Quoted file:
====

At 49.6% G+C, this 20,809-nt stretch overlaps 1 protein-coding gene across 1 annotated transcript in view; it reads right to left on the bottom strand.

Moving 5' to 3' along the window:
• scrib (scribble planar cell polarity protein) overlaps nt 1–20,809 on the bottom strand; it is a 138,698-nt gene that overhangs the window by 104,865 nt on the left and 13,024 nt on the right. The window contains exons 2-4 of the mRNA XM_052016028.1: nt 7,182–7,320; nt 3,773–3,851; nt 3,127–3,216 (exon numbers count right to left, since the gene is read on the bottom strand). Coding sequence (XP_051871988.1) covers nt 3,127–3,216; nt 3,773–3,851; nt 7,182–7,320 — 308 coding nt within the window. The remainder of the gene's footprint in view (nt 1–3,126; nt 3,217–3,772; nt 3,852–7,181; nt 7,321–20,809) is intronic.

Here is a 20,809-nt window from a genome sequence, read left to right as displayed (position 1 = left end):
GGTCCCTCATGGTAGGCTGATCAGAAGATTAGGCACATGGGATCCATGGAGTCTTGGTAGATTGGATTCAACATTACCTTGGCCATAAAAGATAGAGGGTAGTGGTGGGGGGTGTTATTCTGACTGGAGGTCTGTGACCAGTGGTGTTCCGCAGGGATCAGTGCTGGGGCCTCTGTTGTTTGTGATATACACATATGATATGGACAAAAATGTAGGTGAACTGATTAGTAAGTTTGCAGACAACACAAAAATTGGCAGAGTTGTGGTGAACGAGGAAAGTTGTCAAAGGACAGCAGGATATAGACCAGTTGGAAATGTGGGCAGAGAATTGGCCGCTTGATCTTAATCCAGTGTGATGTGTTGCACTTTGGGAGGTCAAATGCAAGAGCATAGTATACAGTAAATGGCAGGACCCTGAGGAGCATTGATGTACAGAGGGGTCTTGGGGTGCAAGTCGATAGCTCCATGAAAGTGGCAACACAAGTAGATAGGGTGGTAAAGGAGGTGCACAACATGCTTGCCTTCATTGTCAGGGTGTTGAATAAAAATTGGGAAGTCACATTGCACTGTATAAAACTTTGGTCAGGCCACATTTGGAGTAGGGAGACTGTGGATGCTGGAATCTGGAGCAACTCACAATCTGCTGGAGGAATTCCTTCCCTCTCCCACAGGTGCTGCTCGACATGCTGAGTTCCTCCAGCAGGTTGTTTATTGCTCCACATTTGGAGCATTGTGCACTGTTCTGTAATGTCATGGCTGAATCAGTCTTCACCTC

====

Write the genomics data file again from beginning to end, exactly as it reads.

At 49.6% G+C, this 20,809-nt stretch overlaps 1 protein-coding gene across 1 annotated transcript in view; it reads right to left on the bottom strand.

Moving 5' to 3' along the window:
• scrib (scribble planar cell polarity protein) overlaps nt 1–20,809 on the bottom strand; it is a 138,698-nt gene that overhangs the window by 104,865 nt on the left and 13,024 nt on the right. The window contains exons 2-4 of the mRNA XM_052016028.1: nt 7,182–7,320; nt 3,773–3,851; nt 3,127–3,216 (exon numbers count right to left, since the gene is read on the bottom strand). Coding sequence (XP_051871988.1) covers nt 3,127–3,216; nt 3,773–3,851; nt 7,182–7,320 — 308 coding nt within the window. The remainder of the gene's footprint in view (nt 1–3,126; nt 3,217–3,772; nt 3,852–7,181; nt 7,321–20,809) is intronic.

Here is a 20,809-nt window from a genome sequence, read left to right as displayed (position 1 = left end):
GGTCCCTCATGGTAGGCTGATCAGAAGATTAGGCACATGGGATCCATGGAGTCTTGGTAGATTGGATTCAACATTACCTTGGCCATAAAAGATAGAGGGTAGTGGTGGGGGGTGTTATTCTGACTGGAGGTCTGTGACCAGTGGTGTTCCGCAGGGATCAGTGCTGGGGCCTCTGTTGTTTGTGATATACACATATGATATGGACAAAAATGTAGGTGAACTGATTAGTAAGTTTGCAGACAACACAAAAATTGGCAGAGTTGTGGTGAACGAGGAAAGTTGTCAAAGGACAGCAGGATATAGACCAGTTGGAAATGTGGGCAGAGAATTGGCCGCTTGATCTTAATCCAGTGTGATGTGTTGCACTTTGGGAGGTCAAATGCAAGAGCATAGTATACAGTAAATGGCAGGACCCTGAGGAGCATTGATGTACAGAGGGGTCTTGGGGTGCAAGTCGATAGCTCCATGAAAGTGGCAACACAAGTAGATAGGGTGGTAAAGGAGGTGCACAACATGCTTGCCTTCATTGTCAGGGTGTTGAATAAAAATTGGGAAGTCACATTGCACTGTATAAAACTTTGGTCAGGCCACATTTGGAGTAGGGAGACTGTGGATGCTGGAATCTGGAGCAACTCACAATCTGCTGGAGGAATTCCTTCCCTCTCCCACAGGTGCTGCTCGACATGCTGAGTTCCTCCAGCAGGTTGTTTATTGCTCCACATTTGGAGCATTGTGCACTGTTCTGTAATGTCATGGCTGAATCAGTCTTCACCTC